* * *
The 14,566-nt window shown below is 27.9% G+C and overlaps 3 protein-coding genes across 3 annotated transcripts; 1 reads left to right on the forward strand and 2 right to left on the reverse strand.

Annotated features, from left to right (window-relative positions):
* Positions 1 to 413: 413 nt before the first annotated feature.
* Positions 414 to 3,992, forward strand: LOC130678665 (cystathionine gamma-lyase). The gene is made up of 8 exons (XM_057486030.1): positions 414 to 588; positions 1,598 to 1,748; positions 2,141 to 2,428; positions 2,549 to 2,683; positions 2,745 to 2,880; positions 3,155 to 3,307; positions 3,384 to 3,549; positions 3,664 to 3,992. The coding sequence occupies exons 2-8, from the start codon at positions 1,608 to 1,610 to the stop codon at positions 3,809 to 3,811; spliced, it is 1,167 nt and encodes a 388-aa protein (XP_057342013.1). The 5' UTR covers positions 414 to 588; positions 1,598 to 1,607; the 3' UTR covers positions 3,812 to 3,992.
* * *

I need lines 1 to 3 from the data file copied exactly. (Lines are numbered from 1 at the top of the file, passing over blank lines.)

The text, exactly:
The 14,566-nt window shown below is 27.9% G+C and overlaps 3 protein-coding genes across 3 annotated transcripts; 1 reads left to right on the forward strand and 2 right to left on the reverse strand.

Annotated features, from left to right (window-relative positions):
* Positions 1 to 413: 413 nt before the first annotated feature.